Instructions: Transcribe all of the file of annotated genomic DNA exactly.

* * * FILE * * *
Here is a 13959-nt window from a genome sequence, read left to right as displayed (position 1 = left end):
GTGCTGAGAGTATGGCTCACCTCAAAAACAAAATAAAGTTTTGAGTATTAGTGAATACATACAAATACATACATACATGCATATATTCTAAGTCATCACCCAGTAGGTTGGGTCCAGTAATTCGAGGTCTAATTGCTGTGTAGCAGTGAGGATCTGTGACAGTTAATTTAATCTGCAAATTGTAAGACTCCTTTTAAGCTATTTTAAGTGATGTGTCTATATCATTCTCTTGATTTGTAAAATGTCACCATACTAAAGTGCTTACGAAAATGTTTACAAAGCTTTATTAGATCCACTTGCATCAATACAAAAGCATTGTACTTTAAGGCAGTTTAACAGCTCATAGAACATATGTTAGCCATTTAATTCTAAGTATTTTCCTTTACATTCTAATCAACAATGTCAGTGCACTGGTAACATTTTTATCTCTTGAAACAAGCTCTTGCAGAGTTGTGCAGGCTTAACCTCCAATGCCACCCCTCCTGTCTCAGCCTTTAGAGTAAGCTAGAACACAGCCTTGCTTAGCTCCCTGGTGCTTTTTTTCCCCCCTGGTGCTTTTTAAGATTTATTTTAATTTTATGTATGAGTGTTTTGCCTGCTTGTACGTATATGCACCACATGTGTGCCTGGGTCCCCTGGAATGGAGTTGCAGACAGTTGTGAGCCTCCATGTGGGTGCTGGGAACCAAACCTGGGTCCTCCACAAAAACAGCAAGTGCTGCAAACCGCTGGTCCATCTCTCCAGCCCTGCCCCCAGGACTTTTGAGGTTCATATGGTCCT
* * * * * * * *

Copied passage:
Here is a 13959-nt window from a genome sequence, read left to right as displayed (position 1 = left end):
GTGCTGAGAGTATGGCTCACCTCAAAAACAAAATAAAGTTTTGAGTATTAGTGAATACATACAAATACATACATACATGCATATATTCTAAGTCATCACCCAGTAGGTTGGGTCCAGTAATTCGAGGTCTAATTGCTGTGTAGCAGTGAGGATCTGTGACAGTTAATTTAATCTGCAAATTGTAAGACTCCTTTTAAGCTATTTTAAGTGATGTGTCTATATCATTCTCTTGATTTGTAAAATGTCACCATACTAAAGTGCTTACGAAAATGTTTACAAAGCTTTATTAGATCCACTTGCATCAATACAAAAGCATTGTACTTTAAGGCAGTTTAACAGCTCATAGAACATATGTTAGCCATTTAATTCTAAGTATTTTCCTTTACATTCTAATCAACAATGTCAGTGCACTGGTAACATTTTTATCTCTTGAAACAAGCTCTTGCAGAGTTGTGCAGGCTTAACCTCCAATGCCACCCCTCCTGTCTCAGCCTTTAGAGTAAGCTAGAACACAGCCTTGCTTAGCTCCCTGGTGCTTTTTTTCCCCCCTGGTGCTTTTTAAGATTTATTTTAATTTTATGTATGAGTGTTTTGCCTGCTTGTACGTATATGCACCACATGTGTGCCTGGGTCCCCTGGAATGGAGTTGCAGACAGTTGTGAGCCTCCATGTGGGTGCTGGGAACCAAACCTGGGTCCTCCACAAAAACAGCAAGTGCTGCAAACCGCTGGTCCATCTCTCCAGCCCTGCCCCCAGGACTTTTGAGGTTCATATGGTCCT